You come from a long line of famous composer-pianists. Have any in particular inspired you?

I think all of them did. I just loved how creative they were, how open they were to new things. They were always attending world premieres and had a hunger for searching out the newest sounds. How all of them were peers inspired me a lot. Schumann, Liszt, Chopin, they all knew each other and were aware of each other’s work. Of course, Bartók is an inspiration, and Rachmaninov who was an all-round musician – conductor, composer and pianist.

Stewart GoodyearStewart Goodyear. Photo © Andrew Garn

How did the two sides develop as you grew up? And is one of them dominant today do you think?

I don’t know if one is more dominant than the other. I find them both to be an equal passion of mine. The composing started when I was around eight years old. I attended a choral school in Toronto, so my first compositions were motets that I wrote for the choir to sing. I always wanted to write for orchestra so I started orchestration when I was around nine years old and was devouring as many scores as I could. The first was Prokofiev’s Peter and the Wolf and then Mozart’s Haffner Symphony.

Can I ask you about Callaloo? How did that come about and what were your aims in writing the piece?

I always wanted to write a work that paid homage to my Trinidadian background – I’m half Trinidadian, half British. As a kid, I would always be visiting my Aunt and Uncles in Trinidad as well as my cousins. I would hear this amazing calypso music, and I thought if only I could compose a classical piece that pays homage to the music from what I felt was my second home town in Trinidad. The inspiration for Callaloo, happened five years ago. It was my last trip to Trinidad and my mother and I were celebrating my birthday. We were at my uncle’s place on Gasparee Island and this was right around carnivale. We were hearing medleys from steelpans to soca to mentos, all of these different forms of calypso, and I was just inspired by what I heard. I started writing ideas and it ended up being a suite for piano and orchestra.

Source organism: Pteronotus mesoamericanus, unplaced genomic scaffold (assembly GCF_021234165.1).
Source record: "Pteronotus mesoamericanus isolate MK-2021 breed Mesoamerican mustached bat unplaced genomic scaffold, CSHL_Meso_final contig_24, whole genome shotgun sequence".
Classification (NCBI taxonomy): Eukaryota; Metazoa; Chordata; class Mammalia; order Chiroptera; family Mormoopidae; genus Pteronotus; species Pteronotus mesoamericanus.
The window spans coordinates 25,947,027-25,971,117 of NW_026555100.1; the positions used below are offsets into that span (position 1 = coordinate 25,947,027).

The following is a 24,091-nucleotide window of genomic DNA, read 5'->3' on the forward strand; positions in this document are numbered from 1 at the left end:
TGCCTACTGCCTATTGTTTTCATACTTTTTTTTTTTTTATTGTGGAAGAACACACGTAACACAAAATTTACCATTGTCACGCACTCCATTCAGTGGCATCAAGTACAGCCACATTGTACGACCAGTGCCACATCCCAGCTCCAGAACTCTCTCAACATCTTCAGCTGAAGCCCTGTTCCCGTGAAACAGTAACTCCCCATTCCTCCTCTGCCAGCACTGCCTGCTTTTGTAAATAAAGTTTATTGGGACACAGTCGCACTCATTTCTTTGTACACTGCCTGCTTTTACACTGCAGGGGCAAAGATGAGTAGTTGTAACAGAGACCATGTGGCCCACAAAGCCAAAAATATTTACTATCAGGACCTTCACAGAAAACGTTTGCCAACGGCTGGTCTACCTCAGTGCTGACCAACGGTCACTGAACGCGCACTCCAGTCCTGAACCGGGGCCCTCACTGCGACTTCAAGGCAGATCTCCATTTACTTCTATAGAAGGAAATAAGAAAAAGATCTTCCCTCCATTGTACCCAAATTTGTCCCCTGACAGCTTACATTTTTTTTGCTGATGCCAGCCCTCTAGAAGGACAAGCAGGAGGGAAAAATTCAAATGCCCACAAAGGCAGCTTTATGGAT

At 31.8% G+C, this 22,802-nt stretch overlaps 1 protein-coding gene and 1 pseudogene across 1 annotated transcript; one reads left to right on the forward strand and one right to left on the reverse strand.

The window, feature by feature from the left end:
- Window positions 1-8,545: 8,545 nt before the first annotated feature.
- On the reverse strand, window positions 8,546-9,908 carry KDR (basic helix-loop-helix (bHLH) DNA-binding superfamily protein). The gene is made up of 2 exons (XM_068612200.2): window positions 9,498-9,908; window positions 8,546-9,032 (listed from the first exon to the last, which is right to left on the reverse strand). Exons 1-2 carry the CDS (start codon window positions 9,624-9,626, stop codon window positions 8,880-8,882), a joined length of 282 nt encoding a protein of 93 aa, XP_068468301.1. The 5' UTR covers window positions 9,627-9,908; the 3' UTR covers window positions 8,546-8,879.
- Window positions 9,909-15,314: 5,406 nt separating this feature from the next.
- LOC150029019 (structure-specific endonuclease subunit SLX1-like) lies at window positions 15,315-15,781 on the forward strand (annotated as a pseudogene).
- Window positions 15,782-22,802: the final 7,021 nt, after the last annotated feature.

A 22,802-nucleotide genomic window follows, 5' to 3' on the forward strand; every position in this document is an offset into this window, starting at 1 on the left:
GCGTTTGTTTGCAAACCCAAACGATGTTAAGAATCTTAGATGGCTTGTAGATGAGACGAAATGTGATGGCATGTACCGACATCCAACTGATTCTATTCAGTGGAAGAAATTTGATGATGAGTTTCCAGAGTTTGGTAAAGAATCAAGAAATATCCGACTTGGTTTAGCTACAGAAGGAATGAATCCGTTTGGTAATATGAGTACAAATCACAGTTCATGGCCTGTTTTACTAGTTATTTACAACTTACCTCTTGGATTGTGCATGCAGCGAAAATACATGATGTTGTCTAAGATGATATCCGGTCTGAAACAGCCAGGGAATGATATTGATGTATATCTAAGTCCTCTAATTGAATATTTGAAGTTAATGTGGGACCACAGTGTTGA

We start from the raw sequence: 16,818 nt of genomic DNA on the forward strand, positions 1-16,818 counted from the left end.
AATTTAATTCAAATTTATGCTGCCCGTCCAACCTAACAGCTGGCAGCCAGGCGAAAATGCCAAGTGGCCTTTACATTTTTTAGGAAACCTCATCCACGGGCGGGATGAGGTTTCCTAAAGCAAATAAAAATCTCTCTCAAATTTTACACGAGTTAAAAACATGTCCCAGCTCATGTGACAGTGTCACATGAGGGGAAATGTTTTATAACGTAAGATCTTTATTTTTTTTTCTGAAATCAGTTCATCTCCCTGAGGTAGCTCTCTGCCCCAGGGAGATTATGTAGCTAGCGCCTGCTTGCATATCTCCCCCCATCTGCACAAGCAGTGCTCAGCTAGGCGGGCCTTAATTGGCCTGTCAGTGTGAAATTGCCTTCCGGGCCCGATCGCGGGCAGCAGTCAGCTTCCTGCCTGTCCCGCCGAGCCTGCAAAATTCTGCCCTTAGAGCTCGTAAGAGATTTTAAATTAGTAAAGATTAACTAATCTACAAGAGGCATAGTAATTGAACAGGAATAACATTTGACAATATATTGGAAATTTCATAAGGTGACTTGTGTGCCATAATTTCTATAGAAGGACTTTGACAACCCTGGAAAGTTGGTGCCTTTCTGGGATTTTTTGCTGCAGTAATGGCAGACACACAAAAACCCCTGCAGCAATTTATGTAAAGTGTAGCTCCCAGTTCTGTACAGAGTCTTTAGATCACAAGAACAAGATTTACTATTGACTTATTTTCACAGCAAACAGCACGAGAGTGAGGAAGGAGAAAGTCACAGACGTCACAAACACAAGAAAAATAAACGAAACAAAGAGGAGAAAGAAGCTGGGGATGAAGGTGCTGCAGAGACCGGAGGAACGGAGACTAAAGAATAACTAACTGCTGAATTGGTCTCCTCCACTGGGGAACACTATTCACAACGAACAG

Was that commissioned, or did you just write it because you wanted to?

This was my personal project. Callaloo is a very famous stew composed of coconut milk and various spices all in a pot. But it’s also what Trinidadians call their “community” and it’s a melting pot of all different cultures: African, French, etc., and they call themselves callaloo because it’s a real mixture. It was from the second definition that I got my inspiration for the title.

Given your Caribbean background, what was it like working on it with Wayne Marshall and Chineke!, which is a unique, professional orchestra made up of young Black and Minority Ethnic (BME) musicians in the UK?

It was such a joy! Wayne and I just clicked from the first rehearsal. We first performed Gershwin’s Rhapsody in Blue together, and then it occurred that we were just on the same page. I was so touched and moved by how enthusiastic he was about my Callaloo suite, and the orchestra just got the Caribbean flavour. Chineke! are very passionate, very talented individuals and a great orchestra when they come together. It was a fantastic marriage of minds.